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They were small-time gangsters who sold drugs at schools and nightclubs. But with muscle, firepower and wads of cash, they moved about like big guys who ran the city.

Stories linking violence, drugs and Vancouver's Indo-Canadian community date back about 10 years.

Jimsher (Jimmy) Dosanjh had come to police attention in the late 1980s when they were tracking the multi-ethnic Los Diablos street gang. He was arrested and charged with murder after Teodoro Salcedo, the Colombian cocaine cartel's man in Vancouver, was killed on March 14, 1991.

The charges were dropped after witnesses refused to testify. But while he was in jail, Bhupinder (Bindy) Johal took over his territory. The troubles began when Mr. Dosanjh was released.

Conflicting reports circulated about the reason for Mr. Dosanjh's next move. Maybe he was upset about a comment made to his girlfriend. Maybe he was upset with Mr. Johal taking over his business. Never mind. He was upset and, according to the Vancouver media, he put a contract out on Mr. Johal.

Mr. Dosanjh must have forgotten that honour among thieves is rare. Testimony at a later trial revealed that the man hired to kill Mr. Johal cut a deal with him. Mr. Johal allegedly plotted his revenge.

Mr. Dosanjh was lured into an alley on Feb. 25, 1994, with the promise of stolen goods. He was stood in front of his truck and was shot in cold blood.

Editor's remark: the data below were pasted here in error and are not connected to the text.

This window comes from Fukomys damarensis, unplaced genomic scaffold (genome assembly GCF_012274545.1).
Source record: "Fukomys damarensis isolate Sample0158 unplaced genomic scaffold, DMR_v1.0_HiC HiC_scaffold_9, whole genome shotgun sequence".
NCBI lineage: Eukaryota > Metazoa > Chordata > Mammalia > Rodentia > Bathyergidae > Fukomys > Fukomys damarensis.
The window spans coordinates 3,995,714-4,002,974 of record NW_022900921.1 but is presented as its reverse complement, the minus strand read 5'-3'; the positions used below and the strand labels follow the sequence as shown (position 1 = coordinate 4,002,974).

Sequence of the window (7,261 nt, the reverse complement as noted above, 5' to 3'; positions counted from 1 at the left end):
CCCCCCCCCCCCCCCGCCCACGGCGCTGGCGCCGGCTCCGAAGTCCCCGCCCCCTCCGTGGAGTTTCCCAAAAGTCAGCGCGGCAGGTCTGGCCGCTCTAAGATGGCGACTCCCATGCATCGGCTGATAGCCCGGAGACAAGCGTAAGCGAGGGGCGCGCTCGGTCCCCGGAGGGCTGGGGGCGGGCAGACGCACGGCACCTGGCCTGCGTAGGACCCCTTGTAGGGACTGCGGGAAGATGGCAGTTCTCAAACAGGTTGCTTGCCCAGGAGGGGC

It was Mr. Dosanjh's brother, Ranjit (Ron), who threatened revenge. But less than two months later, in what police described as the city's most brazen assassination, Ron Dosanjh was gunned down in a busy intersection in rush-hour traffic. The gunmen pulled up beside him and fired shots from a high-powered rifle, hitting him in the face.

Police assured the city that rival gangs were responsible for the violence and the danger to others was minimal.

But on April 24, 1994, Mr. Johal's neighbour, Glen Olson, was shot in a park behind his home while walking Mr. Johal's dog. Police said the killers had mistaken the victim for Mr. Johal.

The Province newspaper reported that one of Mr. Olson's killers overdosed on heroin two weeks later; the second gunman killed himself shortly afterward.

Police made arrests as public alarm grew. Mr. Johal and five others were picked up in connection with the slaying of the Dosanjh brothers; they were acquitted.

Mr. Johal was out of jail, but remained on the police radar. He was picked up in 1996 after the kidnapping of the younger brother of a Lotus gang member who allegedly had crossed Mr. Johal over a cocaine deal.

Weeks later, two others involved in the kidnapping were shot. Roman Mann, Mr. Johal's best friend, was killed and Mani Rezaei survived with severe injuries.

On Dec. 20, 1998, shortly after being released from jail after serving time for assault and drug-related charges, Mr. Johal was shot down in front of 300 people at the Palladium Club in downtown Vancouver. No charges were ever laid.

Police said they had several suspects, but no witnesses willing to testify.